I’ve had time to think, too. This is why we’re afraid of the dark. These things ARE the dark, the worst of it. They’re the reason that children have to sleep with a nightlight on. Light kills them. That’s why they don’t attack during the daylight. Or whenever there’s even the smallest amount of light, even coming from a computer screen. They’re careful about appearing to humans — when it’s not mealtime, of course — but now I know why everyone’s afraid of the dark when they’re a kid. I remember, now, seeing one of them out of the corner of my eye when I was five years old. My mother told me I was just seeing things, that it wasn’t real, that it didn’t exist.
If I can hold out for a few more hours, daylight will come. Maybe help will come. But they won’t be able to attack me. I’ll be safe. But that probably won’t happen, since I can hear them downstairs, now. I can hear them as they run through the rooms searching for their next game. Next kill. Next feast. They’re knocking over tables and chairs, tearing up the walls. They’re coming for me, and that deadbolt locked door isn’t going to hold them off. I’m going to suffer the same fate as those people in the streets.
The quiet thud of my pen dropping onto my bed jolts me upright. I toss the padded paper aside, grabbing onto the Chefs knife that I had taken upstairs with me I wait.
I can hear their claws scraping at the door, tapping the knob and receiving a pleasant clinging noise. Like when you hit a spoon and a pan together. I hear another two toned giggle, one tone as pleasant and innocent as that of a child, the other as dark and as sinister as the devil himself. I grip the knife that I had stolen from the kitchen on my way up, clutching it with a sense of false courage. I know that this won’t do anything more than the guns did in the street. Absolutely nothing.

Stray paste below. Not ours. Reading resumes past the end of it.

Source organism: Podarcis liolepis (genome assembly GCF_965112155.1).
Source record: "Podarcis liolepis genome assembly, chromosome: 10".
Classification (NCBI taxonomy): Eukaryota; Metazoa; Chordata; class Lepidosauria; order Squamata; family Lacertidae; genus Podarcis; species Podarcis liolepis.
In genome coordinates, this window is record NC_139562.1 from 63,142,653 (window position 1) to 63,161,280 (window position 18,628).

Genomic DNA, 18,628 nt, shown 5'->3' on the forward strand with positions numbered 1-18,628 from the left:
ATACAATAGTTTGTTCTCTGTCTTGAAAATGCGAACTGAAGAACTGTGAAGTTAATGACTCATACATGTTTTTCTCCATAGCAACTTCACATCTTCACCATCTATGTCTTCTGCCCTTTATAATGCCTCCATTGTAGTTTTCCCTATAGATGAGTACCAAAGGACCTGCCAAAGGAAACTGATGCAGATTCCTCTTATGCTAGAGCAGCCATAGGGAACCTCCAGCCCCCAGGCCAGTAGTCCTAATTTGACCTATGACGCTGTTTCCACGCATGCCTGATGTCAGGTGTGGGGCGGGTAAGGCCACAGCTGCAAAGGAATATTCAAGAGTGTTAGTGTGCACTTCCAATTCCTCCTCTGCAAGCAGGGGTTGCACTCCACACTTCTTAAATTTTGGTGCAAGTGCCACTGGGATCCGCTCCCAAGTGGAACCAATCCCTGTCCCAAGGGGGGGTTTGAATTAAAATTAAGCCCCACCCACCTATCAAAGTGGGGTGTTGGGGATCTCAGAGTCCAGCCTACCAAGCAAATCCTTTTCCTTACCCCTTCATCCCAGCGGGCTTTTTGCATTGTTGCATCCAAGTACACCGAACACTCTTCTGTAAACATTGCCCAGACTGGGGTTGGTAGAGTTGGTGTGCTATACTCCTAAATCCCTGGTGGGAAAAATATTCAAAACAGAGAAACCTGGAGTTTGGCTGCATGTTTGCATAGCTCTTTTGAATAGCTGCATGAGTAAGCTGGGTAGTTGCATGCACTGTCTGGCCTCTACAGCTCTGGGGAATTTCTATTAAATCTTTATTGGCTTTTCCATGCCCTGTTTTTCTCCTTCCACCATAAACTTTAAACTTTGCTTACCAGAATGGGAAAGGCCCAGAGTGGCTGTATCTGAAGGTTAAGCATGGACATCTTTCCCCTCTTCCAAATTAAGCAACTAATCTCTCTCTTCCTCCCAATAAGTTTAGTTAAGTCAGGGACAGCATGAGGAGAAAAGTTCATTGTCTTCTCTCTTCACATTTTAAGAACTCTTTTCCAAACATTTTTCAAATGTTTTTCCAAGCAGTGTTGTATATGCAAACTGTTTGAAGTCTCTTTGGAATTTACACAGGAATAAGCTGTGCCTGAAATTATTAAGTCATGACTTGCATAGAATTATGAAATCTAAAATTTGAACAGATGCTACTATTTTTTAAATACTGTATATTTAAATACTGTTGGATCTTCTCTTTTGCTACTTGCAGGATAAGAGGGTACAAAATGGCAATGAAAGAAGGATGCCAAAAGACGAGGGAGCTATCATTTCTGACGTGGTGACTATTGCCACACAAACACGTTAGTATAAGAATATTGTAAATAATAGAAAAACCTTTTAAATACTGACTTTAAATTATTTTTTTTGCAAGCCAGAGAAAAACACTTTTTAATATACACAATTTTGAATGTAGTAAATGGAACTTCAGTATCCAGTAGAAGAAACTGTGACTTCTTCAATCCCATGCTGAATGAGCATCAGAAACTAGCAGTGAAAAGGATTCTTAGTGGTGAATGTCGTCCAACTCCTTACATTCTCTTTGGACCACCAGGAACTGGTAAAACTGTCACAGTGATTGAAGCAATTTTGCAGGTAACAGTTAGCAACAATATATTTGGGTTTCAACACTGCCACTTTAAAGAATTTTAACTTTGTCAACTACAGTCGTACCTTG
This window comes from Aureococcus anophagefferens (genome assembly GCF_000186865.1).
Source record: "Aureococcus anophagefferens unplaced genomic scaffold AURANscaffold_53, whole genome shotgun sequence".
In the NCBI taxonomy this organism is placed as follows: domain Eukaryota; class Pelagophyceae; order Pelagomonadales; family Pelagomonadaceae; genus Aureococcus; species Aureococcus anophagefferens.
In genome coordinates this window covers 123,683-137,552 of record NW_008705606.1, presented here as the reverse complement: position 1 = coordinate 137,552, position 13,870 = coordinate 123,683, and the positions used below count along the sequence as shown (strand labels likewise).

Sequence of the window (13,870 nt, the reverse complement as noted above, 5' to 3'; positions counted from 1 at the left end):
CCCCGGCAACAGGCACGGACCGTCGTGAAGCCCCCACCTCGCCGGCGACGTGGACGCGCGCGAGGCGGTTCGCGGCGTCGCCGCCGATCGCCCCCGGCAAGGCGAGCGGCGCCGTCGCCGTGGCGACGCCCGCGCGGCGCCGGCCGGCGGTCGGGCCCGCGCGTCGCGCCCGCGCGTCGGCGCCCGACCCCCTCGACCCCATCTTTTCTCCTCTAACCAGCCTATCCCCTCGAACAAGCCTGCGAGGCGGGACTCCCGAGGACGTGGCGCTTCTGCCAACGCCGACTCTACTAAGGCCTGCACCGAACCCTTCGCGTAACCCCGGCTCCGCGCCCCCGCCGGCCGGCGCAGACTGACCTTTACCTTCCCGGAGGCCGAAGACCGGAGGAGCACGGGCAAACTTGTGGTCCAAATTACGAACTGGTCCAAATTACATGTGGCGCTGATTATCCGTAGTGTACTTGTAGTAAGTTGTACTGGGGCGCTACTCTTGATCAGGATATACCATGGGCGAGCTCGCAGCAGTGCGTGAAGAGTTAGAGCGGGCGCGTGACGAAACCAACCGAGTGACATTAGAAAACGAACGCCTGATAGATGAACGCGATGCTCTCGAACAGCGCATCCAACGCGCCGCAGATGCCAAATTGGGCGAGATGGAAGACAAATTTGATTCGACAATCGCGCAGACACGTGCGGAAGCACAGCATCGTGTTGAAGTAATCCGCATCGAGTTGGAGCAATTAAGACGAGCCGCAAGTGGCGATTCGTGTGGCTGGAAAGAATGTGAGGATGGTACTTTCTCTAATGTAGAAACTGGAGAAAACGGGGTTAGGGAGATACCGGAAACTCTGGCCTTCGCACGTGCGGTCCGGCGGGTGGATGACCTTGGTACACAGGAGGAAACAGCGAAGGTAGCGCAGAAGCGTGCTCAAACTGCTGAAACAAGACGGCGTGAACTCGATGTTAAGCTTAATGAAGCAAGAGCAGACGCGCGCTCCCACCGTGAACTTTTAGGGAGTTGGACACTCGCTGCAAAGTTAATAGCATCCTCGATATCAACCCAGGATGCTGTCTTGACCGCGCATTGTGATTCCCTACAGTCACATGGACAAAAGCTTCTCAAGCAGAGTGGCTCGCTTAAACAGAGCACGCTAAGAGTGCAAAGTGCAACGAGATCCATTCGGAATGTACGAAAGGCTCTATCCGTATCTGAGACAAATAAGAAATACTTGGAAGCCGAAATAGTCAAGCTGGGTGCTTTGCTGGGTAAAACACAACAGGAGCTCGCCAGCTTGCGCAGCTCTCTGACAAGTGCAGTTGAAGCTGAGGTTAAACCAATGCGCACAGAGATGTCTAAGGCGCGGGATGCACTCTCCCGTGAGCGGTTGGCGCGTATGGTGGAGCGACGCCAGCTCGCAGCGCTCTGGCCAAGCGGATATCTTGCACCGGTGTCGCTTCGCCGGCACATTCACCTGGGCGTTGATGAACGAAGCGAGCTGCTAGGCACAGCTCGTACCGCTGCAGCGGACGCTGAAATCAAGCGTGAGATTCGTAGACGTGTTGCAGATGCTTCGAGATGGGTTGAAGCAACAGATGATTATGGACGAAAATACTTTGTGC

My knuckles are white, and I know I should be focused on survival, but all I can think about is why? Why did this have to happen? What turned the lights out? Was it just our time as humans to go? Was it just time for our species to end?
My thoughts were traveling at a speed I could barely comprehend, and then they all stopped as the horrific creaking noise of my door opening slowly tears through my pseudo confidence, my eyes meeting one of theirs. I drop the knife, fingers losing their ability to hold on any longer.
They’re approaching me, moving slowly, their teeth curled in hideous grins. I fumble for the knife, swinging it wildly as they approach. It moves through their bodies like air.
It’s funny, the last thing I remember is my mother telling me that they aren’t real. That they don’t exist.
And you can’t kill what doesn’t exist.
Original author unknown